In Celebration of Women’s History Month, which is internationally recognized annually in March, this article honors five female champions who blazed a trail in the field of audiology—many of which were founding members of the AAA.

Women make up 82% of the workforce in hearing healthcare1, however, that hasn’t always been the case. When the American Academy of Audiology (AAA) was founded in January of 1988, only seven of the 32 founding members were women.

One of those founders, Laura Ann Wilbur, Ph.D. has done far more than serving as founder of the AAA. With more than five decades of valuable contributions to the field, her early work helped develop the practice of modern audiology, applying the knowledge of early disciplines like acoustics and psychophysics in clinical hearing evaluations. She has served on multiple writing committees, helping to set the U.S and international industry standards governing noise measurement, acoustic immittance, loudness scaling, and audiometry.

Dr. Wilber serves as a professor emerita at Northwestern University. According to her biography at the University, she has been published in professional journals like the Journal of the Acoustical Society of America and the Journal of Speech and Hearing Research, where she wrote several chapters discussing audiology testing and calibration of equipment.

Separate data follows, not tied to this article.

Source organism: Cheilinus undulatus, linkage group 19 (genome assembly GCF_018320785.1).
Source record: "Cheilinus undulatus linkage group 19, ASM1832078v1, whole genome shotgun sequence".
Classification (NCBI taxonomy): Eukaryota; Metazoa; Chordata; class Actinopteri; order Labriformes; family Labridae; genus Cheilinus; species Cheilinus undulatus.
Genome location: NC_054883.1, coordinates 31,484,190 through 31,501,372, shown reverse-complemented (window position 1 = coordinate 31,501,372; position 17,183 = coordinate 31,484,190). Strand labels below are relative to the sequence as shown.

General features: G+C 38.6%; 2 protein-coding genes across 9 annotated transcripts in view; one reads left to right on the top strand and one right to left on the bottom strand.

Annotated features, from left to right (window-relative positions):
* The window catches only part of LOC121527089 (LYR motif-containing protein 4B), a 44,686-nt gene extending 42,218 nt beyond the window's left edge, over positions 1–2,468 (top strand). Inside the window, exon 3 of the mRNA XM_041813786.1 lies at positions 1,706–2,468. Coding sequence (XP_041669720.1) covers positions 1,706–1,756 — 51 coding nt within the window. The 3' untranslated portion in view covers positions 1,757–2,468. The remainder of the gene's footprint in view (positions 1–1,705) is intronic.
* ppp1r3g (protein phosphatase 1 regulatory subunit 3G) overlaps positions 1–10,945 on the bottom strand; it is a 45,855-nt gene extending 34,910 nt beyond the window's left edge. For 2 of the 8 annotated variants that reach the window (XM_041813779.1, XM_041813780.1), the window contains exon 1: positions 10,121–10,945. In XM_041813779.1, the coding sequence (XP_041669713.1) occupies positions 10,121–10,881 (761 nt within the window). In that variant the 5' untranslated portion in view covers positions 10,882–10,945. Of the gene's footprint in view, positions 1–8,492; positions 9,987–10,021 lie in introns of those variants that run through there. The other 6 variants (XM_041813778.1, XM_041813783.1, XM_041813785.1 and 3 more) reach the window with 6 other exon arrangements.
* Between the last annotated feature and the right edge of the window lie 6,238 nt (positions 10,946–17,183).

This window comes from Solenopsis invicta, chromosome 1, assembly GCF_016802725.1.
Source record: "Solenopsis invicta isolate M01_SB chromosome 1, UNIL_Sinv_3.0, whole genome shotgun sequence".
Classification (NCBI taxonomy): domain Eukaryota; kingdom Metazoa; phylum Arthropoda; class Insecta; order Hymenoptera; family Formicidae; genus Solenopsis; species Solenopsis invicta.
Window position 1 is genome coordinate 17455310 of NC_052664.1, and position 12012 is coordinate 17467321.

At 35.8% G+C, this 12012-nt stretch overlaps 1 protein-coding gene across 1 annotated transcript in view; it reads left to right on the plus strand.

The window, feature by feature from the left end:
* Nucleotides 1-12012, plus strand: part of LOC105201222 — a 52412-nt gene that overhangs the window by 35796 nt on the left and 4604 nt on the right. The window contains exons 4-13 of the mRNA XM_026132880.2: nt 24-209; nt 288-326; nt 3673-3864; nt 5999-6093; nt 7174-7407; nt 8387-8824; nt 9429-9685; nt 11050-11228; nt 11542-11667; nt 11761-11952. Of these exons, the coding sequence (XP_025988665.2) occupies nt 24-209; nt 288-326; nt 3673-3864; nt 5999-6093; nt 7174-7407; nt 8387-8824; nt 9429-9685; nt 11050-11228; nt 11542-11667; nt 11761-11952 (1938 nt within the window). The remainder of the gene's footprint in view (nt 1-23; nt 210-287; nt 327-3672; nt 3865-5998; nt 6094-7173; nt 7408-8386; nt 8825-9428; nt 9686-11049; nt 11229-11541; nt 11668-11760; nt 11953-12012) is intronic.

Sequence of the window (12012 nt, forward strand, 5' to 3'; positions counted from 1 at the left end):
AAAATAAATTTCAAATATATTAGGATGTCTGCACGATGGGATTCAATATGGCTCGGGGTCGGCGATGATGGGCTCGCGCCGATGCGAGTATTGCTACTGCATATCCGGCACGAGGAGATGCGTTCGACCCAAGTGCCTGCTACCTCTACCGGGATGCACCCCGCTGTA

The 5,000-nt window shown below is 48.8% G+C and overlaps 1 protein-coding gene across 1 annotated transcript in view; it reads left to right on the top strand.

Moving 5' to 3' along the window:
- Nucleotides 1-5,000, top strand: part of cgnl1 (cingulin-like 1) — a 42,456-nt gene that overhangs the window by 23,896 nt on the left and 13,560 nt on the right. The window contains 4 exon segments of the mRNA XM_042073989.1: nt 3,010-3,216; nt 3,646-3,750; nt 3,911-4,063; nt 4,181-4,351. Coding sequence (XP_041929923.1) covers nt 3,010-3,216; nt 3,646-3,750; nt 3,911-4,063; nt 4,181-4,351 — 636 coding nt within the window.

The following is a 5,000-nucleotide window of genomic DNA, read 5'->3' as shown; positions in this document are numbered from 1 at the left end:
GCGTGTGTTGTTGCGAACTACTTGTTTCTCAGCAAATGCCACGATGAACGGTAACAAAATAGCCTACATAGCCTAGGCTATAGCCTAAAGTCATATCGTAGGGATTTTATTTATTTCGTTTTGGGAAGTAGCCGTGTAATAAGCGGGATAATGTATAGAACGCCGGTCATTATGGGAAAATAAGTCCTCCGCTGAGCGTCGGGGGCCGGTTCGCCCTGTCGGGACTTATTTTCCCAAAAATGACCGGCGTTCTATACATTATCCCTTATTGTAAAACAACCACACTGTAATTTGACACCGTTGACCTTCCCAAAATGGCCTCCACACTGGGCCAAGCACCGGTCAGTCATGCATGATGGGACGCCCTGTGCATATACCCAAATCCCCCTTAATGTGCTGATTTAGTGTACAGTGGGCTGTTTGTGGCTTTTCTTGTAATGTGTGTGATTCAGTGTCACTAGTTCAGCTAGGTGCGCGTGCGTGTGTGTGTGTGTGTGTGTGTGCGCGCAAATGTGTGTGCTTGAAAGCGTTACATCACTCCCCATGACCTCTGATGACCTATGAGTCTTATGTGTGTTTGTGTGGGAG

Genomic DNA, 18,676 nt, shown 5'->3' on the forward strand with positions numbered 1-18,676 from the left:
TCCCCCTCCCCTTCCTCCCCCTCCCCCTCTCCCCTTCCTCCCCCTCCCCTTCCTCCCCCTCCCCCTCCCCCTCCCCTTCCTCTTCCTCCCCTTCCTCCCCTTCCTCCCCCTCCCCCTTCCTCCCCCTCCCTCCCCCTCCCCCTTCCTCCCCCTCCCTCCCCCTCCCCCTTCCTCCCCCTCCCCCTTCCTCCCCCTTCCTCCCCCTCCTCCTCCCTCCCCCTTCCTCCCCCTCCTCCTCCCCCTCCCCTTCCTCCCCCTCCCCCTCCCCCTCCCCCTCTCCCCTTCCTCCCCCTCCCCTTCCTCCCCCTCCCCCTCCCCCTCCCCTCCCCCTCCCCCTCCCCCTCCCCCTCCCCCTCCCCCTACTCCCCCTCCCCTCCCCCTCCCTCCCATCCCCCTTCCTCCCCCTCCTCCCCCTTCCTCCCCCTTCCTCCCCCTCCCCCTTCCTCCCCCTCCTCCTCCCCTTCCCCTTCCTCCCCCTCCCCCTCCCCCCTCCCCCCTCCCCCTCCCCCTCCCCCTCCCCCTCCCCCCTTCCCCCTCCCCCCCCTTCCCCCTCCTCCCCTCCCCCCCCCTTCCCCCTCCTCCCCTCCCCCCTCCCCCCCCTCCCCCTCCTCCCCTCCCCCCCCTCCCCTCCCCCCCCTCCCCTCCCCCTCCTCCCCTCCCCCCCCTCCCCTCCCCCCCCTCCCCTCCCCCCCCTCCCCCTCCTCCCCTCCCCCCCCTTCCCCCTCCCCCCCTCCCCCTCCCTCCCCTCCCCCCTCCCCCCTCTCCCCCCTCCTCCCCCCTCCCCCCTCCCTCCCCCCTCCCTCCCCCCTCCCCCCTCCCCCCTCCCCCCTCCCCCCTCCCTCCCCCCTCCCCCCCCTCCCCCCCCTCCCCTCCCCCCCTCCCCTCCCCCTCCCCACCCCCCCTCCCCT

She has served as president of:

  • The American Speech-Language-Hearing Association
  • The Academy of Rehabilitative Audiology
  • The American Auditory Society

Dr. Wilbur’s service and contribution to dozens of professional boards, industry associations, and state and local agencies — along with teaching at ten universities, including UCLA and Northwestern — are testaments to her commitment to the profession.

Lucille R. Beck, Ph.D., another founding member of AAA, has also served as a past president of AAA. Dr. Beck is currently appointed as the Deputy Under Secretary for Health for Policy and Services for the Veterans Health Administration. She was a pioneer in the fight for the acceptance of the Doctor of Audiology (AuD) degree and access to audiology services for VA patients.

On November 28, 2000, Dr. Beck was the first audiologist ever to receive the Presidential Rank Award for Meritorious Executive Service, which recognizes executives with “a sustained record of exceptional professional, technical, and scientific achievement—on a national or international level.” She is also the recipient of:

  • 2007 Presidential Rank Award for Distinguished Executive Service                      
  • 2008 Deafness Research Foundation Research and Public Education Award for outstanding contributions to the development of hearing healthcare through research and education
  • 2016 Howard E. “Rocky” Stone Humanitarian Award from the Hearing Loss Association of America
  • And numerous other industry awards and accolades

Tomi Browne Aud., another AAA founder, founded the non-profit organization HEARt of the Village Inc., which works with HIV+ children in Kenya to treat hearing loss and diseases of the ear.

In addition to more than 20 years in private practice as a clinical audiologist, Dr. Browne has worked as a political consultant and has been involved in strategic development and fundraising across the industry, including being directly involved in securing access to audiological services for Medicare recipients.

Browne’s work as a patients’ rights advocate was recognized in 2004 with AAA’s Presidential Award and the Audiology Foundation of America’s Professional Leadership Award. Additionally, Browne was one of three recipients of the first-ever Presidential Medals of Honor from Salus University in 2019.